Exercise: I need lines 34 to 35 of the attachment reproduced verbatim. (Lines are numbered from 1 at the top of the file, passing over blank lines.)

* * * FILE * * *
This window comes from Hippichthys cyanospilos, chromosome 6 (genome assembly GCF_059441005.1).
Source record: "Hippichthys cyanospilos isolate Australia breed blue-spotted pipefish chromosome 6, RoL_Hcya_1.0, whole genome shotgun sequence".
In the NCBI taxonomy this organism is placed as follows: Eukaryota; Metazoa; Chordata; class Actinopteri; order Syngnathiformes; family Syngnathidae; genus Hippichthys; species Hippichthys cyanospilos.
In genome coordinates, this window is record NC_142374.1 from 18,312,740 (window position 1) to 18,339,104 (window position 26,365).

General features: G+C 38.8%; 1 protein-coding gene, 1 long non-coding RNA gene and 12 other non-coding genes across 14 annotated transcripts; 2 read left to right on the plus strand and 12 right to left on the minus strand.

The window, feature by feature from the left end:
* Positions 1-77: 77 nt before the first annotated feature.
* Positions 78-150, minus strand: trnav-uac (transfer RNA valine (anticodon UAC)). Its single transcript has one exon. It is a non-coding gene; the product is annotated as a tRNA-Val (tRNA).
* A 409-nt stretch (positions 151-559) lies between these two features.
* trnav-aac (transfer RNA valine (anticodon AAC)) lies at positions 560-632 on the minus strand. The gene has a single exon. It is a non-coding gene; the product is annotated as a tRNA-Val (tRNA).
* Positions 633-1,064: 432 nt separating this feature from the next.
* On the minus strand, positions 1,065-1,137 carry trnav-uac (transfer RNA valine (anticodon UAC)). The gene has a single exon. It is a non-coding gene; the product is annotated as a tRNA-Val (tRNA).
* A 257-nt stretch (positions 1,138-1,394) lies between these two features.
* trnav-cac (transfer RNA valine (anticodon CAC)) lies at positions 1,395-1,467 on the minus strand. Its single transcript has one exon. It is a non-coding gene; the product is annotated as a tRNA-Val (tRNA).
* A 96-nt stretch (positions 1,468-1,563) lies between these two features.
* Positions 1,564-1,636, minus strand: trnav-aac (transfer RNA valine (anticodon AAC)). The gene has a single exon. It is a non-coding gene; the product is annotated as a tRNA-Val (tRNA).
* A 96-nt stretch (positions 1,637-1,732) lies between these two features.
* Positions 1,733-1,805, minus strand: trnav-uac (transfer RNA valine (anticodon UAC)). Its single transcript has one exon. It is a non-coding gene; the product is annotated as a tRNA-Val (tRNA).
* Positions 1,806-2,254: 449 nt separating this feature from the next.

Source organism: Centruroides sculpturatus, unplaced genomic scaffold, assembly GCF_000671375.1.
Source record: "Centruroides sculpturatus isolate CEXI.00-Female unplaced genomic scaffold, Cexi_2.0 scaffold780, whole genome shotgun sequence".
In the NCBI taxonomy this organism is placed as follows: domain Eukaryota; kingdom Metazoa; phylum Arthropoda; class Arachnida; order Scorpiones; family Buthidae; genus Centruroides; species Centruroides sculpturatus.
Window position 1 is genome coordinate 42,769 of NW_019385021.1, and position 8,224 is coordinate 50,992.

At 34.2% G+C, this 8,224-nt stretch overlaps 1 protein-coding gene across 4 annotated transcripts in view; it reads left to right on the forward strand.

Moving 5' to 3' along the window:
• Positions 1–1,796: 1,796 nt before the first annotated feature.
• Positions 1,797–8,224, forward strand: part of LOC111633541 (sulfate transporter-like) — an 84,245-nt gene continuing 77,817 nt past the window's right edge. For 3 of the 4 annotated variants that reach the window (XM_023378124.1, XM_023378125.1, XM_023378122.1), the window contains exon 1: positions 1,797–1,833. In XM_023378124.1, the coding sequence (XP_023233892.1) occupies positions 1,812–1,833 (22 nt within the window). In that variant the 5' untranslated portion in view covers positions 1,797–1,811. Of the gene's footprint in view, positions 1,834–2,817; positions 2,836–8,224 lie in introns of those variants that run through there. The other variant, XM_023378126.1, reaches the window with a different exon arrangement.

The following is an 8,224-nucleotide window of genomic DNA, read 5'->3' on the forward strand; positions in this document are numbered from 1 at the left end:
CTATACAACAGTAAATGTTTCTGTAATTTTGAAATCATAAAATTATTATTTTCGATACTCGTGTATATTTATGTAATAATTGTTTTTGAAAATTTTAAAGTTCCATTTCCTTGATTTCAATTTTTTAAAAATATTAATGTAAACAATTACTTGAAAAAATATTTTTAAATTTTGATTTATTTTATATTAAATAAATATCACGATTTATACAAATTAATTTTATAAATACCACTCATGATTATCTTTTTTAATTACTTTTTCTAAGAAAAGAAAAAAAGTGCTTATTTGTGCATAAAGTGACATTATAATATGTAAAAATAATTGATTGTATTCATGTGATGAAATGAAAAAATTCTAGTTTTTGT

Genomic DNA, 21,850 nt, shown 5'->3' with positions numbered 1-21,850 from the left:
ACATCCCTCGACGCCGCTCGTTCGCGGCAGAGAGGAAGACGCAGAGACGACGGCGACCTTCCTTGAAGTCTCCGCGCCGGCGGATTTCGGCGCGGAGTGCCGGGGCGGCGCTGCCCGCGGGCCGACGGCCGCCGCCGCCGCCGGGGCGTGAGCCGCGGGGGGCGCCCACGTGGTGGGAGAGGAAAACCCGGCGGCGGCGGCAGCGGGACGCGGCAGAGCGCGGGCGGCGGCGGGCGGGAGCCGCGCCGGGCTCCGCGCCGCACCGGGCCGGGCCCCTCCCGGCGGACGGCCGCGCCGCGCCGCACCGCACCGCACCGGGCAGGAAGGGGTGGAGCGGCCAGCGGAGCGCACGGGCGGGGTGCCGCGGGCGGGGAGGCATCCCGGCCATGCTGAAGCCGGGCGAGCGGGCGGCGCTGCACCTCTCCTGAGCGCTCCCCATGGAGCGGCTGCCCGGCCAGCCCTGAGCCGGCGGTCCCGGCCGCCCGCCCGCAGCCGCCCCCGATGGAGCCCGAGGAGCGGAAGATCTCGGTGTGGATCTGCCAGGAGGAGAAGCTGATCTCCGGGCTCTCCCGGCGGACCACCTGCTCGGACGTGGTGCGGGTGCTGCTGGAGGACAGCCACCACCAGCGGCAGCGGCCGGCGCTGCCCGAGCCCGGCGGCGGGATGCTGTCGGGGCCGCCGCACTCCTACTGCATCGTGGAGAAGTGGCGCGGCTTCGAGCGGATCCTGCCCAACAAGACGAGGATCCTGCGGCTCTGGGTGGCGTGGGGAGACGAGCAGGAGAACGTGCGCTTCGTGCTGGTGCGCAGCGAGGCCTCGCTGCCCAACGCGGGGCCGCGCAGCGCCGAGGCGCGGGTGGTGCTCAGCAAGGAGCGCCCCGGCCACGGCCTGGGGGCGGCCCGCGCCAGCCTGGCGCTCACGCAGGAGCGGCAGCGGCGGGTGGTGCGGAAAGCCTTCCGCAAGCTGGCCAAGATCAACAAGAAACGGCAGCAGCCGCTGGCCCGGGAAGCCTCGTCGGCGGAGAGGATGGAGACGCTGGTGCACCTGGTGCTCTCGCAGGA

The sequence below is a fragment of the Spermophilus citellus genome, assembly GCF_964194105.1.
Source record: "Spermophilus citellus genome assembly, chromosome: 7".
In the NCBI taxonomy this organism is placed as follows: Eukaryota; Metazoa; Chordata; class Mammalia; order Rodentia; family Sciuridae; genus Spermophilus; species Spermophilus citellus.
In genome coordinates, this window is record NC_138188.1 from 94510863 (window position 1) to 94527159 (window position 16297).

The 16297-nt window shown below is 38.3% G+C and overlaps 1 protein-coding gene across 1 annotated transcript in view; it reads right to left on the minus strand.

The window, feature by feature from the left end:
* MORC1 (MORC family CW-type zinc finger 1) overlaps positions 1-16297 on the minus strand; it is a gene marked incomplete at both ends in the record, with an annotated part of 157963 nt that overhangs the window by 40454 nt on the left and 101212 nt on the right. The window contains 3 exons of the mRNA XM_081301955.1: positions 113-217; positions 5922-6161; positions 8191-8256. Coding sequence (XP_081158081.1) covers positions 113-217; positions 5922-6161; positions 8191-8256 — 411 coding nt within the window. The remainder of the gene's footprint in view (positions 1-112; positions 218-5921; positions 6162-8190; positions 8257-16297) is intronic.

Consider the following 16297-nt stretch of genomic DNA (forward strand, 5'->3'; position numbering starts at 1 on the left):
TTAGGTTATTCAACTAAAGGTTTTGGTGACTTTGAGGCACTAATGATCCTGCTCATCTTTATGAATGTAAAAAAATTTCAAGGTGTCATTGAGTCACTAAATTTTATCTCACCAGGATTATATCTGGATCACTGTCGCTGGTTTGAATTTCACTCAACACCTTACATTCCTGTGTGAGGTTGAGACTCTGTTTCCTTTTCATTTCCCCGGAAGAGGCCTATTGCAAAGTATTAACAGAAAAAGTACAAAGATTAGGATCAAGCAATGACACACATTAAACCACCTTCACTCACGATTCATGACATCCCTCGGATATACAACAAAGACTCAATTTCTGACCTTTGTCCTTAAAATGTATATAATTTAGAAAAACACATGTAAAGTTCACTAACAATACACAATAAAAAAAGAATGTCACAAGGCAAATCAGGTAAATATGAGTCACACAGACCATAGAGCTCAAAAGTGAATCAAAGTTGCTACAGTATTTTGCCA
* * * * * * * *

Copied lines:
In the NCBI taxonomy this organism is placed as follows: Eukaryota; Metazoa; Chordata; class Mammalia; order Rodentia; family Sciuridae; genus Spermophilus; species Spermophilus citellus.
In genome coordinates, this window is record NC_138188.1 from 94510863 (window position 1) to 94527159 (window position 16297).